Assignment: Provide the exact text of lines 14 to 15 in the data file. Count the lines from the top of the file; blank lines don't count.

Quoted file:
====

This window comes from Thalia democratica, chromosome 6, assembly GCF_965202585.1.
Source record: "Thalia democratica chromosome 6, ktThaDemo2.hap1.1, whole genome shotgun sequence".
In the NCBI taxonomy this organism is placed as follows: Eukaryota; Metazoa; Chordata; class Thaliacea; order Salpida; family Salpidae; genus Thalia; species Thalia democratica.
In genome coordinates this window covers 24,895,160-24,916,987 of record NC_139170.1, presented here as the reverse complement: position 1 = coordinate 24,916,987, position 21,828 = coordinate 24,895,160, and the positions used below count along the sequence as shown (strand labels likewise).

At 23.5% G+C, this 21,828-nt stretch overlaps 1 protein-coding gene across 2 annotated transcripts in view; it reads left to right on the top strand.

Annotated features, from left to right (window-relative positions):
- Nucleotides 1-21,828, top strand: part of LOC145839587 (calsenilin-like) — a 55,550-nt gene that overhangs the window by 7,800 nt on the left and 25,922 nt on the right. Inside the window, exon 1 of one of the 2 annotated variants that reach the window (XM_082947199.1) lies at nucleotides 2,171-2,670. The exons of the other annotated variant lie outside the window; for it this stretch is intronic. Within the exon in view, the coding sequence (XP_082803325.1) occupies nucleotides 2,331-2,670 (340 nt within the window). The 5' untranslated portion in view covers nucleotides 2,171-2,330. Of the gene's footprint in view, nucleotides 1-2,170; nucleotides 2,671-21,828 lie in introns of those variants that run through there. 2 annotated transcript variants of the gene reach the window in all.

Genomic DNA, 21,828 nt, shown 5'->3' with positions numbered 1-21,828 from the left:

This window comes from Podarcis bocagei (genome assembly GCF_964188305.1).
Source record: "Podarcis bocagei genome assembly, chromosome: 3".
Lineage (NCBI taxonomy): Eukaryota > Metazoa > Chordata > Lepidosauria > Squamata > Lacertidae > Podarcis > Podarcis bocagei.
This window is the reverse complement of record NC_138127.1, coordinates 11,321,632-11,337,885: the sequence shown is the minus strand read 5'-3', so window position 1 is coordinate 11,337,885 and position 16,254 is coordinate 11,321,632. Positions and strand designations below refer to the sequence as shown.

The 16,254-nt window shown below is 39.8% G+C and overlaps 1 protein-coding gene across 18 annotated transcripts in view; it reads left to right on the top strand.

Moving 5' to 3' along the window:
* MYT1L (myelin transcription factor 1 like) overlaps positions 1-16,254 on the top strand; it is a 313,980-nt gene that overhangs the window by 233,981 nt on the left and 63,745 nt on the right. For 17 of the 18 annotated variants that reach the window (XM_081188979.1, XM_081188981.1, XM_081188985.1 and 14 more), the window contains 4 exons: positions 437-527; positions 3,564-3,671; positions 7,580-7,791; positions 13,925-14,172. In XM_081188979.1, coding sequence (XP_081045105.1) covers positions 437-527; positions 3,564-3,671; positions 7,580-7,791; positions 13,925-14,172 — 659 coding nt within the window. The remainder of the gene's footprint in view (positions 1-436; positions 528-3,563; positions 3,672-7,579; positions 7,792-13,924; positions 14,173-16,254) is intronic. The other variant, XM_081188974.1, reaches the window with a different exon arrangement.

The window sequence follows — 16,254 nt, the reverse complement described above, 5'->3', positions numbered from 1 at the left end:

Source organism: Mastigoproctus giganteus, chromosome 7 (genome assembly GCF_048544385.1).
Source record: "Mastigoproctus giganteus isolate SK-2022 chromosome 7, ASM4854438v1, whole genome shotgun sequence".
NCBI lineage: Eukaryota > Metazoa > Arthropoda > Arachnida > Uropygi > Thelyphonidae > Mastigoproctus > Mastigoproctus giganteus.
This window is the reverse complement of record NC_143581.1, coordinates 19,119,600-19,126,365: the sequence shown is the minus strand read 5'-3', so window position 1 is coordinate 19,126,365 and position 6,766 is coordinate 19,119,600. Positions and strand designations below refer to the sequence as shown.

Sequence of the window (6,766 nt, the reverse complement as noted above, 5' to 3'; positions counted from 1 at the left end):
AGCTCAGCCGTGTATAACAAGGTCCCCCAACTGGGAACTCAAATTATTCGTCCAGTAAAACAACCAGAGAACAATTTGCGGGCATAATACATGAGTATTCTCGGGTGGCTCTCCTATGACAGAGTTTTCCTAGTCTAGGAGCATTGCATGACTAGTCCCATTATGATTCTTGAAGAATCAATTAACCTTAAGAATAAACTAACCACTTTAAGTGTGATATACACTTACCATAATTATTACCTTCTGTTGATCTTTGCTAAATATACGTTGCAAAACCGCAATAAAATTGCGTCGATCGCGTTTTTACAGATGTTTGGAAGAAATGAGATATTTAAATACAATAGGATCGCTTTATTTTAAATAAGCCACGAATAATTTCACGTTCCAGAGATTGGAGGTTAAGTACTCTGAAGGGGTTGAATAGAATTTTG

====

Moving 5' to 3' along the window:
* MYT1L (myelin transcription factor 1 like) overlaps positions 1-16,254 on the top strand; it is a 313,980-nt gene that overhangs the window by 233,981 nt on the left and 63,745 nt on the right. For 17 of the 18 annotated variants that reach the window (XM_081188979.1, XM_081188981.1, XM_081188985.1 and 14 more), the window contains 4 exons: positions 437-527; positions 3,564-3,671; positions 7,580-7,791; positions 13,925-14,172. In XM_081188979.1, coding sequence (XP_081045105.1) covers positions 437-527; positions 3,564-3,671; positions 7,580-7,791; positions 13,925-14,172 — 659 coding nt within the window. The remainder of the gene's footprint in view (positions 1-436; positions 528-3,563; positions 3,672-7,579; positions 7,792-13,924; positions 14,173-16,254) is intronic. The other variant, XM_081188974.1, reaches the window with a different exon arrangement.